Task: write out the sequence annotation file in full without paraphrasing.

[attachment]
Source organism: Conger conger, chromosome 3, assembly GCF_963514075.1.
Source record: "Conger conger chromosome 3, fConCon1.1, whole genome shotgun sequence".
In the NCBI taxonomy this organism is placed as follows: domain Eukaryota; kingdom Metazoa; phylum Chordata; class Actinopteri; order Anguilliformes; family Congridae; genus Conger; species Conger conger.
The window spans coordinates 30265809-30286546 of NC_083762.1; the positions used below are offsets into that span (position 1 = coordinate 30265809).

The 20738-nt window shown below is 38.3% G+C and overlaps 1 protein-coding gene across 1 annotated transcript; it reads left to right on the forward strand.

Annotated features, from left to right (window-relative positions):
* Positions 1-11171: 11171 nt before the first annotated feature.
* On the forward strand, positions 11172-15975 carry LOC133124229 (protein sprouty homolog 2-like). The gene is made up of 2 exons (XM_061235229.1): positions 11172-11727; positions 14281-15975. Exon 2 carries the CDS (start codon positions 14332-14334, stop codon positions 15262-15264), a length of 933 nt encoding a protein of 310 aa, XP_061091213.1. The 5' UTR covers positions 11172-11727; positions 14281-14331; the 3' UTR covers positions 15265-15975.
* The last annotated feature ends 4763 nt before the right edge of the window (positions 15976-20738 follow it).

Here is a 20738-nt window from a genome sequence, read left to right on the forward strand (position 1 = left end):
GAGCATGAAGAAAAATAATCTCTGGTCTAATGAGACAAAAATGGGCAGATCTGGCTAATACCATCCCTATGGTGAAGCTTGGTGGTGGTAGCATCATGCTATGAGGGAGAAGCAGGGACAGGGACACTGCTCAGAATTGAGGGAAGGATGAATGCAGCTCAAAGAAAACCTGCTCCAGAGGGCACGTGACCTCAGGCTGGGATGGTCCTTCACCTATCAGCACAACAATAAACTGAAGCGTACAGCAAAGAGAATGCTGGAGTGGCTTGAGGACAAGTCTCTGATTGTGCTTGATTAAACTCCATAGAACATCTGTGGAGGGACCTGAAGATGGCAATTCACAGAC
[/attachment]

Source organism: Conger conger, chromosome 3, assembly GCF_963514075.1.
Source record: "Conger conger chromosome 3, fConCon1.1, whole genome shotgun sequence".
In the NCBI taxonomy this organism is placed as follows: domain Eukaryota; kingdom Metazoa; phylum Chordata; class Actinopteri; order Anguilliformes; family Congridae; genus Conger; species Conger conger.
The window spans coordinates 30265809-30286546 of NC_083762.1; the positions used below are offsets into that span (position 1 = coordinate 30265809).

The 20738-nt window shown below is 38.3% G+C and overlaps 1 protein-coding gene across 1 annotated transcript; it reads left to right on the forward strand.

Annotated features, from left to right (window-relative positions):
* Positions 1-11171: 11171 nt before the first annotated feature.
* On the forward strand, positions 11172-15975 carry LOC133124229 (protein sprouty homolog 2-like). The gene is made up of 2 exons (XM_061235229.1): positions 11172-11727; positions 14281-15975. Exon 2 carries the CDS (start codon positions 14332-14334, stop codon positions 15262-15264), a length of 933 nt encoding a protein of 310 aa, XP_061091213.1. The 5' UTR covers positions 11172-11727; positions 14281-14331; the 3' UTR covers positions 15265-15975.
* The last annotated feature ends 4763 nt before the right edge of the window (positions 15976-20738 follow it).

Here is a 20738-nt window from a genome sequence, read left to right on the forward strand (position 1 = left end):
GAGCATGAAGAAAAATAATCTCTGGTCTAATGAGACAAAAATGGGCAGATCTGGCTAATACCATCCCTATGGTGAAGCTTGGTGGTGGTAGCATCATGCTATGAGGGAGAAGCAGGGACAGGGACACTGCTCAGAATTGAGGGAAGGATGAATGCAGCTCAAAGAAAACCTGCTCCAGAGGGCACGTGACCTCAGGCTGGGATGGTCCTTCACCTATCAGCACAACAATAAACTGAAGCGTACAGCAAAGAGAATGCTGGAGTGGCTTGAGGACAAGTCTCTGATTGTGCTTGATTAAACTCCATAGAACATCTGTGGAGGGACCTGAAGATGGCAATTCACAGAC